One way churches leave themselves vulnerable in ministry is neglecting “bench depth” development. Bench depth in ministry is similar to that in sports–have more than one player who can play any position. The same principle applies to plans: have a plan (three or four deep) in case something goes wrong. What would your church do, if:
- The electricity or air conditioning went out on Sunday morning.
- A key staff member quit or had a moral failure.
- The preacher comes up with a scorching case of laryngitis on Sunday morning.
- Your most pivotal volunteer had a falling out with someone and leaves the church suddenly.
- Leadership makes a decision that alienates your largest givers and 20% of offerings vaporizes suddenly.
One universal trait of stagnant and declining churches–they have no backup plans or people. They have no bench depth. The same person has taught the two-year-olds for twenty years. The same person has worked the sound booth for the last fifteen years, etc. Far more dangerous: there is no one behind them.
To be fair, these churches would lead you to believe it’s because they don’t have the people or financial resources to have one. Others would say those serving in ministry love doing it and don’t want to share it with others (sigh). In my experience, the real issue is simply a lack of rigor in developing a bench depth. Developing bench depth takes time. It takes looking down the road a ways. It’s often a clumsy process that misfires a few times before it works.
But, it’s vital.
Churches that have no bench depth are not only neglecting their biblical responsibility to cultivate an atmosphere in which the whole Body can serve, they find themselves caught off-guard or held hostage by the disgruntled. When someone moves, or someone threatens to leave if a certain change is made–leadership must acquiesce because if the person leaves, there is no back up plan.
It’s important to have backup plans. Yesterday at New Vintage Church, I made a significant mistake that almost resulted in us having no media during a sermon in which it was really needed. Not only did I blow it, our backup plan also failed. The third plan (the nuclear option) came through, but caused a ton of stress. So, this morning, we’re revising our plan C for Sunday morning media collapse.
Some may say, it’s a lot of work to do that. Yes, it is. But, we’ll take that over the stress caused by lack of quality bench depth. It’s saved us on Easter. It’s allowed leadership to do what God leads us to do rather than the preferences of any one person. Why? Because, if they leave, the church rolls on. If they stop giving, the church rolls on.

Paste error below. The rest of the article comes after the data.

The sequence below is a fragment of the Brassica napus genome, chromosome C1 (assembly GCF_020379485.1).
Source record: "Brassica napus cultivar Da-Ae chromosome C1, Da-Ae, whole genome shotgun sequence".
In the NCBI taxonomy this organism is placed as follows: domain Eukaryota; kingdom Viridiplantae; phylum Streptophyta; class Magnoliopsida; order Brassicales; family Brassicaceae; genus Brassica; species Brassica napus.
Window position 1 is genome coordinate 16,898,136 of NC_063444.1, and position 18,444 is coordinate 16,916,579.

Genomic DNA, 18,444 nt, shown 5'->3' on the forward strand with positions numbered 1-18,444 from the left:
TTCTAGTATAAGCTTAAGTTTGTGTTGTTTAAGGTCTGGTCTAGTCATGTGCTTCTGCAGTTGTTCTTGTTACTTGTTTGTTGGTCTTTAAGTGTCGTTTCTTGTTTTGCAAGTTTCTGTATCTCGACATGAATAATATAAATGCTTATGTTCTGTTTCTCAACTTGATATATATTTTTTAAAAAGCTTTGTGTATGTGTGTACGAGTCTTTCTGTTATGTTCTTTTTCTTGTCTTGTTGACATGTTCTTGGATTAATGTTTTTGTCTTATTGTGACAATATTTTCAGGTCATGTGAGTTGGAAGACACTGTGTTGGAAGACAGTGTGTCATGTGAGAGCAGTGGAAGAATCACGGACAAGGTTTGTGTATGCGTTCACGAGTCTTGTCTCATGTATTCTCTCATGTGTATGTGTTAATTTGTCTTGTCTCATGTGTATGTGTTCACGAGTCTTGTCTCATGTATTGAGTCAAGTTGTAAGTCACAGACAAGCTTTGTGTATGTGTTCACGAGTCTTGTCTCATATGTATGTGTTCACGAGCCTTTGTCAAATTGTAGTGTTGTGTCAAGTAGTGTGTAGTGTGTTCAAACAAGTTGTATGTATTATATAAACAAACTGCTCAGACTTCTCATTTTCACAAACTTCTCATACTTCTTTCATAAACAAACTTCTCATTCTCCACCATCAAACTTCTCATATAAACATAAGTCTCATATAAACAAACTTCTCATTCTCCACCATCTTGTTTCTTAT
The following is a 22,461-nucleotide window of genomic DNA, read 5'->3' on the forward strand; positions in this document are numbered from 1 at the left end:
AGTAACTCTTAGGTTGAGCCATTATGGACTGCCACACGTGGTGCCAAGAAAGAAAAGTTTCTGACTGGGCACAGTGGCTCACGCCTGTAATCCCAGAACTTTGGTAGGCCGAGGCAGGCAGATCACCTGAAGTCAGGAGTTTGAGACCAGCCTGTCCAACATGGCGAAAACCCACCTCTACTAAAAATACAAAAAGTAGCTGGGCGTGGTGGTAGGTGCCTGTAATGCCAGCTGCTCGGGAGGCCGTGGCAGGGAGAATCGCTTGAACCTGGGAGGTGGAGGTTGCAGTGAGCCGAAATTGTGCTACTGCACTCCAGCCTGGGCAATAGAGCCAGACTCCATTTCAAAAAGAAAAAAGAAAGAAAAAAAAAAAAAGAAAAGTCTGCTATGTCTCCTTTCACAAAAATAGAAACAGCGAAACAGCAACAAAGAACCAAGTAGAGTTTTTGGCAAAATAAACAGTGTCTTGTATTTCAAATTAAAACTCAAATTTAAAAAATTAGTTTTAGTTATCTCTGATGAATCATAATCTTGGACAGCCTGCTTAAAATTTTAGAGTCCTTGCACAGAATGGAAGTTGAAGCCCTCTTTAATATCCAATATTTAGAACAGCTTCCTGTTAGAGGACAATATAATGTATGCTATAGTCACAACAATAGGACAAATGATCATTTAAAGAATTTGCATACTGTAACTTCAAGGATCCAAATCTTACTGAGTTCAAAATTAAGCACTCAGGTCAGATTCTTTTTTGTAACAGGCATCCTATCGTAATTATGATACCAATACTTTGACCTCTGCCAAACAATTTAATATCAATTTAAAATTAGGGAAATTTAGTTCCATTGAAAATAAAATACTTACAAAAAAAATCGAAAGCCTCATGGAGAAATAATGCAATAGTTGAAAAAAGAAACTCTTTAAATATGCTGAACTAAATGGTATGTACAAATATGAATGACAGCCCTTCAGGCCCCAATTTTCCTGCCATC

Three tips for developing bench depth:
- Make it an evaluated part of every minister and ministry leader’s leadership. Praise them not only for what they do, but who they raise up.
- Put church systems in place that allow and facilitate bench depth cultivation. For instance, now that our church is a bit larger, we have an informal rule that children’s ministry volunteers can’t serve more than four months out of the year. This forces us to find others to serve. Is it a nuisance? It can be. But, it’s better than having no bench depth in that area and scrambling for volunteers at the last-minute because we have no reservoir to draw from. We now have a rotation of experienced children’s ministry workers. In addition, people are also more ready to volunteer because they know they won’t be doing it until the Lord’s return.
- Abide by the motto, “No one is the only one who can…” anything. No one is the only one with a key, in a ministry, who knows the passwords, etc.
- Have backup plans for these four areas–staff, ministry, volunteers, and finance. Of these three, most churches get caught off-guard by the last two.
Do the thinking. Develop the plans. It may not help you for many months. But, it will pay off over the long-term as you develop a greater culture of service and free up the church to grow because you have bench-depth to accommodate it.
One other benefit is it saves some open seats of service for new-comers. Many churches lament their inability to get new people plugged in–when the truth is there really isn’t a place for them to do so–except in the jobs no one else will take.
Think about this: the best servants in your church may be sitting in your church idly right now.
Do something about that.